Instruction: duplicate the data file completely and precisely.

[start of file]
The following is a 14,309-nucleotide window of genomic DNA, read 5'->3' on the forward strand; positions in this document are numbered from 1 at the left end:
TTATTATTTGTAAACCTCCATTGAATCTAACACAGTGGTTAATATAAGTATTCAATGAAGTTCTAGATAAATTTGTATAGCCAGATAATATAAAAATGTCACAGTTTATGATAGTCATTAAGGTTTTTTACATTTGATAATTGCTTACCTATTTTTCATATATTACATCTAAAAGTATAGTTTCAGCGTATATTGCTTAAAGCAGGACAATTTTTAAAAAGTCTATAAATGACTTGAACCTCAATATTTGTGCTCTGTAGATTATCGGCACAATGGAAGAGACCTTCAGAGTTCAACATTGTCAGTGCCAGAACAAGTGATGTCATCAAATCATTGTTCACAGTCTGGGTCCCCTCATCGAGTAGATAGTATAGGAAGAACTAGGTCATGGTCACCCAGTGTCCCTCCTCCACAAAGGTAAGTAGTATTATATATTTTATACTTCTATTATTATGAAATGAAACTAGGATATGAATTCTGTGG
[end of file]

The following is a 14,309-nucleotide window of genomic DNA, read 5'->3' on the forward strand; positions in this document are numbered from 1 at the left end:
TTATTATTTGTAAACCTCCATTGAATCTAACACAGTGGTTAATATAAGTATTCAATGAAGTTCTAGATAAATTTGTATAGCCAGATAATATAAAAATGTCACAGTTTATGATAGTCATTAAGGTTTTTTACATTTGATAATTGCTTACCTATTTTTCATATATTACATCTAAAAGTATAGTTTCAGCGTATATTGCTTAAAGCAGGACAATTTTTAAAAAGTCTATAAATGACTTGAACCTCAATATTTGTGCTCTGTAGATTATCGGCACAATGGAAGAGACCTTCAGAGTTCAACATTGTCAGTGCCAGAACAAGTGATGTCATCAAATCATTGTTCACAGTCTGGGTCCCCTCATCGAGTAGATAGTATAGGAAGAACTAGGTCATGGTCACCCAGTGTCCCTCCTCCACAAAGGTAAGTAGTATTATATATTTTATACTTCTATTATTATGAAATGAAACTAGGATATGAATTCTGTGG